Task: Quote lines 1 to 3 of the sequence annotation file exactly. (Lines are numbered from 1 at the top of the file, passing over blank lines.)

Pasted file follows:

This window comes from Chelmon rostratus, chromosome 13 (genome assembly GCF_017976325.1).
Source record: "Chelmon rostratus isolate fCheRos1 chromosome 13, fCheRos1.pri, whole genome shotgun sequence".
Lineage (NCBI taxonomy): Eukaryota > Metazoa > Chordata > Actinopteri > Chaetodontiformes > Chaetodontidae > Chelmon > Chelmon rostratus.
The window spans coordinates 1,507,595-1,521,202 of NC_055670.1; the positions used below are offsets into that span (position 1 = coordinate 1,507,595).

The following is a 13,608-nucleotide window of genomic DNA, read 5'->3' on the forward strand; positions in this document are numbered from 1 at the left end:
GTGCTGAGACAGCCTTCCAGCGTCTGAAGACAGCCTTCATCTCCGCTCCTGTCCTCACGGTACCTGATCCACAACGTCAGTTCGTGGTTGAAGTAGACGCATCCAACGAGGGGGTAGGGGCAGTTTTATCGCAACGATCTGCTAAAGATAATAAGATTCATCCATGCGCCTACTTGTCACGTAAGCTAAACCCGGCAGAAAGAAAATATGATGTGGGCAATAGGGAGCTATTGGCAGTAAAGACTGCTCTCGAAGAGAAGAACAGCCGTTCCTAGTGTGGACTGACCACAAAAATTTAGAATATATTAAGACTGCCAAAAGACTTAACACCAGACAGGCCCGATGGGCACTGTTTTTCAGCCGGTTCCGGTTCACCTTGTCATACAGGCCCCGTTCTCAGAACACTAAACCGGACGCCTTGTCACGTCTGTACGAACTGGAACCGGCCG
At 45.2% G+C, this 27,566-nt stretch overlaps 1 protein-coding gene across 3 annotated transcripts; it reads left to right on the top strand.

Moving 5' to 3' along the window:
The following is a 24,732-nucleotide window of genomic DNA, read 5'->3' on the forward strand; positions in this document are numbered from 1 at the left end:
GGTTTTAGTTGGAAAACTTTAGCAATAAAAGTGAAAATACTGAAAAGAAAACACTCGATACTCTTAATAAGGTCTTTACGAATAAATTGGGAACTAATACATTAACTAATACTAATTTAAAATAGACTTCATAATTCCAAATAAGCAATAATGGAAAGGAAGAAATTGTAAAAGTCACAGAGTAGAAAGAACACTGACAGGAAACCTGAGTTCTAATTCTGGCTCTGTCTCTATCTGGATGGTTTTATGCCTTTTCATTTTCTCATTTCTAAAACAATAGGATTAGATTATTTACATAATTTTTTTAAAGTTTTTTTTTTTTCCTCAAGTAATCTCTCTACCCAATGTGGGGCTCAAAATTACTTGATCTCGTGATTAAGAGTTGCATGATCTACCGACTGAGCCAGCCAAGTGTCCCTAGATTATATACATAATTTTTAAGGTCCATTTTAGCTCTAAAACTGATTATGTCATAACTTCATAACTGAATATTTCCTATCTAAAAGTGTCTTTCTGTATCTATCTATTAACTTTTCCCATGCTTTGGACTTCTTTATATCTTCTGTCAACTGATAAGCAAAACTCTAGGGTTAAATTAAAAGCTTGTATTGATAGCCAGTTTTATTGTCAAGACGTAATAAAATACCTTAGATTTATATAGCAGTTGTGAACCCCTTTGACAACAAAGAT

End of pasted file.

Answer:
This window comes from Chelmon rostratus, chromosome 13 (genome assembly GCF_017976325.1).
Source record: "Chelmon rostratus isolate fCheRos1 chromosome 13, fCheRos1.pri, whole genome shotgun sequence".
Lineage (NCBI taxonomy): Eukaryota > Metazoa > Chordata > Actinopteri > Chaetodontiformes > Chaetodontidae > Chelmon > Chelmon rostratus.